As some of you know, or are just finding out, there is a process when dealing with conflict. On the Macro (Political Science, Sociology, etc..), it can be quite complicated and nuanced, on the Micro, well, it still is. However, the process is simple enough that anyone can easily learn the basics.
Pre-Emptive is the 3rd stage of self-defence; when you have failed to Avoid or De-escalate (Diffuse), it’s Time to Act! This series incorporates personal stories from UTKM instructors and students to provide context and examples for what these concepts look like in the real world, the various ways they can be applied, and how different approaches may play out.
Pre-emptive is a tricky one, because, sometimes, it may look like you were the one who initiated the conflict. This often leads to people being hesitant to “throw the first punch” even if they sense they are in imminent danger. Particularly if you grew up in Canada where (at least when I was in school) there were emphatic about never hitting, EVER! Unfortunately, this stance is somewhat delusional, and quite silly, given that in many cases teachers, or the school, will not step in if there is conflict between students. Or if they do, they have little power to sort out complicated situations. This means they are, at least in my opinion, affectively removing empowerment and the ability for individuals to learn to solve their own problems. They tell kids, “you can never strike someone,” and if the other options don’t work they are fucked. Its wrong, plain and simple. As you will see from this collection of personal stories, from several authors, and as Krav Maga has learned, sometimes you MUST strike first.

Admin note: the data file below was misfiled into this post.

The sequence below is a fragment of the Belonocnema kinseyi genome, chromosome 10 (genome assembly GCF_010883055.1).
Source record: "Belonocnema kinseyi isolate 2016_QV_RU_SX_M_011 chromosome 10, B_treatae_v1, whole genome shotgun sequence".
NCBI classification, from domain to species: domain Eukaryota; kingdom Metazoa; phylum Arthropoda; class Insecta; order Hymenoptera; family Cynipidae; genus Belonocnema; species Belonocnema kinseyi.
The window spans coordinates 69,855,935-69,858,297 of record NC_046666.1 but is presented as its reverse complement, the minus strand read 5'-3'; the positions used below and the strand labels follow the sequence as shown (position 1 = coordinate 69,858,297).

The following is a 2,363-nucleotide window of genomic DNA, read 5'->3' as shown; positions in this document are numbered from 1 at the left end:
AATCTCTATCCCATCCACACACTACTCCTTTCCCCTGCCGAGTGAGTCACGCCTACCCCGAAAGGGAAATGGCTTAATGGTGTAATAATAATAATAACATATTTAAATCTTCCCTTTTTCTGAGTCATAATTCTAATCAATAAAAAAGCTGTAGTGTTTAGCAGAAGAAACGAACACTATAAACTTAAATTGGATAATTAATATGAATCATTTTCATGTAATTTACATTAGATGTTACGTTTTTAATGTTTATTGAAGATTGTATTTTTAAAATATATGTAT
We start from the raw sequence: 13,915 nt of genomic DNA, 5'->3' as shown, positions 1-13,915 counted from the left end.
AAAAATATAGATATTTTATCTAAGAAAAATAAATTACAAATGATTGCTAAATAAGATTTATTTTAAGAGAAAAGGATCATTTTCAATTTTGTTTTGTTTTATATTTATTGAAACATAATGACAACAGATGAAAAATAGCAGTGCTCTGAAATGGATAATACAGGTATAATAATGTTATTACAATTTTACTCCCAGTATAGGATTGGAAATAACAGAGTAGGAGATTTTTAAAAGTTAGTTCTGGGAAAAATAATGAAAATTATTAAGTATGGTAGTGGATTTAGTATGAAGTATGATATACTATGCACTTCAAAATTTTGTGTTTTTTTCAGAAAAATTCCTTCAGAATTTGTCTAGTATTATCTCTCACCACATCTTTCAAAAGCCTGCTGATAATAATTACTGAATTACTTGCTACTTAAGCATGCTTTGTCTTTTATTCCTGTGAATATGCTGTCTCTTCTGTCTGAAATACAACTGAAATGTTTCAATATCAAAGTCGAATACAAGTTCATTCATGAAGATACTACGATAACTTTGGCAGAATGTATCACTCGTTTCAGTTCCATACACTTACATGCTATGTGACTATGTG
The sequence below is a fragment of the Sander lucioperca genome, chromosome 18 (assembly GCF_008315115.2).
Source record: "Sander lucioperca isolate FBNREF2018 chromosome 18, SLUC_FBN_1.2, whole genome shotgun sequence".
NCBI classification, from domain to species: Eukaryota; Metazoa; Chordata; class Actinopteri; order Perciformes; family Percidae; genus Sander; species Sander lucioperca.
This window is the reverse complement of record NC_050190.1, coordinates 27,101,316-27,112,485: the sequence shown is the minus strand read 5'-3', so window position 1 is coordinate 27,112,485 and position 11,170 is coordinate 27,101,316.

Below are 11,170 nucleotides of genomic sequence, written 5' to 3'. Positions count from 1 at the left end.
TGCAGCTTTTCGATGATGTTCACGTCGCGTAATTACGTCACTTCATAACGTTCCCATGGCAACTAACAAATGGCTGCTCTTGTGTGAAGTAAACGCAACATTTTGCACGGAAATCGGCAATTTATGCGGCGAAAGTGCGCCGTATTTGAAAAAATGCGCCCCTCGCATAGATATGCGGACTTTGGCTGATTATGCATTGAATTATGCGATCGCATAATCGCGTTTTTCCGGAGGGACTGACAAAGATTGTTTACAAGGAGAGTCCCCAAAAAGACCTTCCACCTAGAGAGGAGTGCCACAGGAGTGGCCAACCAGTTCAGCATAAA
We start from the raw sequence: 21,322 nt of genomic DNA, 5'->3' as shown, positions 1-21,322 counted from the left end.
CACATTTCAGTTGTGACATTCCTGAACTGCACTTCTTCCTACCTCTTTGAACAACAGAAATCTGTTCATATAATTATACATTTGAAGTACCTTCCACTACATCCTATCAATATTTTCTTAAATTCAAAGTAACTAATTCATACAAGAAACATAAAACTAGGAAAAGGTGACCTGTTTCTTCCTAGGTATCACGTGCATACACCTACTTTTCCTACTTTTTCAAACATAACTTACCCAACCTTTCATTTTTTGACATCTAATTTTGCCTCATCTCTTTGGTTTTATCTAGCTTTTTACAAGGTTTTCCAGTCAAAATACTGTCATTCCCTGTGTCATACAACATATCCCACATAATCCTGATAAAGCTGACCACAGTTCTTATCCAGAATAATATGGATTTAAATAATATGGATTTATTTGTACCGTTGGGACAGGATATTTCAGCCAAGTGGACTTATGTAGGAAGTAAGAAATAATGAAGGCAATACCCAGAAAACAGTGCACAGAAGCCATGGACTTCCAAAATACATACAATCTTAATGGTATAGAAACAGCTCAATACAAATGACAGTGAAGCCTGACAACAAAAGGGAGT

Part of this comes from the fact that, despite what many believe, Humans are still animals, and though we are omnivores we are predatory in nature. This means that those who are powerful, or worse, feel powerful, will rarely pick fights with those they perceive as stronger than them. Just like lions on the savanna, predators will target the old, the very young, and the weak in the herd. Because the strong ones will either fight back or stick together for strength, but in the wild predators CANNOT afford to take significant damage, as it means the beginning of the end.
Unlike predators in the wild, however, human predators will rarely (at least in modern times) face life or death for picking the wrong target, which can embolden them. Striking first will, at the very least, let them know, “Hey, asshole, you picked the wrong fight today!”
Of course, if you do strike first and then immediately realize you should have run, then it’s time to run. So make sure you train hard, assess, and be smart; you will know when to strike first and when to run. It can be hard for most people to know when to make the right decision, but one thing is for sure, if you hesitate you may look weak and then you will end up in the last stage of self-defence, reactive, or worse. So, to help you learn and contextualize the idea of striking first, here are some personal stories, from several individuals, to illustrate the decision making process: